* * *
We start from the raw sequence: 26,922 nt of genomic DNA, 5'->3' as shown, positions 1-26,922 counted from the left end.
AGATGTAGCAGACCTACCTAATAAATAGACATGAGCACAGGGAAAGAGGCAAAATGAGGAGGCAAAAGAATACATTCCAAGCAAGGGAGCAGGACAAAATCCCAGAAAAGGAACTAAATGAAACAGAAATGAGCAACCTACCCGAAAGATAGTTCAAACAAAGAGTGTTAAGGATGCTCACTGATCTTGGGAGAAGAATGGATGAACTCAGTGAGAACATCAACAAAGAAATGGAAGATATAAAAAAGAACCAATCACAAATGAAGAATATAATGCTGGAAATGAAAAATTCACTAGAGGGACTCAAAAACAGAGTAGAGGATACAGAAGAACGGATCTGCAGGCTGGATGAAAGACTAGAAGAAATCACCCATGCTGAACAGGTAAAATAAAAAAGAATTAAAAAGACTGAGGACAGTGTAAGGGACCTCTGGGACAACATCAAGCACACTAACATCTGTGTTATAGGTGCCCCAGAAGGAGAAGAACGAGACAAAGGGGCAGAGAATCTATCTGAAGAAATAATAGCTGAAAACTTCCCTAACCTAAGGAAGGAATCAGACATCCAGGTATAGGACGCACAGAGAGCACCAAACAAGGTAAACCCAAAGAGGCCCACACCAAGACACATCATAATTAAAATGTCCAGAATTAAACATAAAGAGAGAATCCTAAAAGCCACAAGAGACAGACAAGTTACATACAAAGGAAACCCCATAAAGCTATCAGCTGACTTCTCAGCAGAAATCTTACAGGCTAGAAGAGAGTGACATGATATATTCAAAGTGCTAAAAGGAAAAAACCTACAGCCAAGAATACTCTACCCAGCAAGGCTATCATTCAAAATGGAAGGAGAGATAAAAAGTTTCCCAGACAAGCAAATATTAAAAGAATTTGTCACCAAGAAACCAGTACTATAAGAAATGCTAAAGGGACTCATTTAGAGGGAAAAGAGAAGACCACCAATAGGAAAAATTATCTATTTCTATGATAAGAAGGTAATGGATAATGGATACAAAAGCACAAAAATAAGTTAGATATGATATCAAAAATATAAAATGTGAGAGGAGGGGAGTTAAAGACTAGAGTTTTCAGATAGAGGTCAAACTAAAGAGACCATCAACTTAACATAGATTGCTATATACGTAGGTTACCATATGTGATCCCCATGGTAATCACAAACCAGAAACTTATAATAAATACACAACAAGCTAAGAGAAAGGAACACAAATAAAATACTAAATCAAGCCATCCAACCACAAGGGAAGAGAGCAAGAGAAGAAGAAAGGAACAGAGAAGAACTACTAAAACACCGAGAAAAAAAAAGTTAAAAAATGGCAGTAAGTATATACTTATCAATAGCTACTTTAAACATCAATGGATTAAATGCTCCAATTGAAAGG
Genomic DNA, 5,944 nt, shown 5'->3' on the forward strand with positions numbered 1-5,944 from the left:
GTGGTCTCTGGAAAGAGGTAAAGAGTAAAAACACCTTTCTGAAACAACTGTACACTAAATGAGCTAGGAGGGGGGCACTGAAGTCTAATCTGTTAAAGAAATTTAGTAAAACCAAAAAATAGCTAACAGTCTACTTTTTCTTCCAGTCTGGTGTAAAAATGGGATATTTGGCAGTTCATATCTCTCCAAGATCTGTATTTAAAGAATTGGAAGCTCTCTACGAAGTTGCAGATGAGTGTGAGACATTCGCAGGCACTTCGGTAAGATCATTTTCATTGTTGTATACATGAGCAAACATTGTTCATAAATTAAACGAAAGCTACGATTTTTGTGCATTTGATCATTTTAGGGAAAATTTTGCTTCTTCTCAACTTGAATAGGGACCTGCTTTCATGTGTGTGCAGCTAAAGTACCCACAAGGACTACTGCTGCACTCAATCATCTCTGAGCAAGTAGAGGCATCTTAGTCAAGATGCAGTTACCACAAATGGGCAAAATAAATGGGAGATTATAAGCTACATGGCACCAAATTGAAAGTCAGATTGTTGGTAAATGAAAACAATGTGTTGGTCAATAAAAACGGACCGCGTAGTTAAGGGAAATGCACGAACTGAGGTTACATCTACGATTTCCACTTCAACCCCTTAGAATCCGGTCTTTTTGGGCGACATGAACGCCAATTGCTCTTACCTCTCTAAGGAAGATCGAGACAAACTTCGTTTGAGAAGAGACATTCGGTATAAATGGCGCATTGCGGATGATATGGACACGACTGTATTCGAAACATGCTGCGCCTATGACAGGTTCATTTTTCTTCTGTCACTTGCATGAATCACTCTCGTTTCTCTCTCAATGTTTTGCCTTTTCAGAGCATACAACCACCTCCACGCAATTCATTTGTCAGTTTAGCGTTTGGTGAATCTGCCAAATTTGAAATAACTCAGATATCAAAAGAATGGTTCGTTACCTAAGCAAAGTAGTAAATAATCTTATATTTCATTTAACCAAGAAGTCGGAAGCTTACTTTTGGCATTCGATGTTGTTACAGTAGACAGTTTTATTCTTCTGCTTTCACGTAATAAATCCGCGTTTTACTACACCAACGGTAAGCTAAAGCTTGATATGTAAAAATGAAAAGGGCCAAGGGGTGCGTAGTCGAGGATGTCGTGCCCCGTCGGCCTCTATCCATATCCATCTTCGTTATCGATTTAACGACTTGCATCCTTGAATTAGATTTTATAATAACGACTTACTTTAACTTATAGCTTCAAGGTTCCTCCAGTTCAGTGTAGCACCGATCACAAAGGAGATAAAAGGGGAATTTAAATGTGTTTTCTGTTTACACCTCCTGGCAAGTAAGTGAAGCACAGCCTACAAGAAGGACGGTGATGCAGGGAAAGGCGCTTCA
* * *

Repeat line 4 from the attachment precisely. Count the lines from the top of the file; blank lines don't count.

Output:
GTGGTCTCTGGAAAGAGGTAAAGAGTAAAAACACCTTTCTGAAACAACTGTACACTAAATGAGCTAGGAGGGGGGCACTGAAGTCTAATCTGTTAAAGAAATTTAGTAAAACCAAAAAATAGCTAACAGTCTACTTTTTCTTCCAGTCTGGTGTAAAAATGGGATATTTGGCAGTTCATATCTCTCCAAGATCTGTATTTAAAGAATTGGAAGCTCTCTACGAAGTTGCAGATGAGTGTGAGACATTCGCAGGCACTTCGGTAAGATCATTTTCATTGTTGTATACATGAGCAAACATTGTTCATAAATTAAACGAAAGCTACGATTTTTGTGCATTTGATCATTTTAGGGAAAATTTTGCTTCTTCTCAACTTGAATAGGGACCTGCTTTCATGTGTGTGCAGCTAAAGTACCCACAAGGACTACTGCTGCACTCAATCATCTCTGAGCAAGTAGAGGCATCTTAGTCAAGATGCAGTTACCACAAATGGGCAAAATAAATGGGAGATTATAAGCTACATGGCACCAAATTGAAAGTCAGATTGTTGGTAAATGAAAACAATGTGTTGGTCAATAAAAACGGACCGCGTAGTTAAGGGAAATGCACGAACTGAGGTTACATCTACGATTTCCACTTCAACCCCTTAGAATCCGGTCTTTTTGGGCGACATGAACGCCAATTGCTCTTACCTCTCTAAGGAAGATCGAGACAAACTTCGTTTGAGAAGAGACATTCGGTATAAATGGCGCATTGCGGATGATATGGACACGACTGTATTCGAAACATGCTGCGCCTATGACAGGTTCATTTTTCTTCTGTCACTTGCATGAATCACTCTCGTTTCTCTCTCAATGTTTTGCCTTTTCAGAGCATACAACCACCTCCACGCAATTCATTTGTCAGTTTAGCGTTTGGTGAATCTGCCAAATTTGAAATAACTCAGATATCAAAAGAATGGTTCGTTACCTAAGCAAAGTAGTAAATAATCTTATATTTCATTTAACCAAGAAGTCGGAAGCTTACTTTTGGCATTCGATGTTGTTACAGTAGACAGTTTTATTCTTCTGCTTTCACGTAATAAATCCGCGTTTTACTACACCAACGGTAAGCTAAAGCTTGATATGTAAAAATGAAAAGGGCCAAGGGGTGCGTAGTCGAGGATGTCGTGCCCCGTCGGCCTCTATCCATATCCATCTTCGTTATCGATTTAACGACTTGCATCCTTGAATTAGATTTTATAATAACGACTTACTTTAACTTATAGCTTCAAGGTTCCTCCAGTTCAGTGTAGCACCGATCACAAAGGAGATAAAAGGGGAATTTAAATGTGTTTTCTGTTTACACCTCCTGGCAAGTAAGTGAAGCACAGCCTACAAGAAGGACGGTGATGCAGGGAAAGGCGCTTCA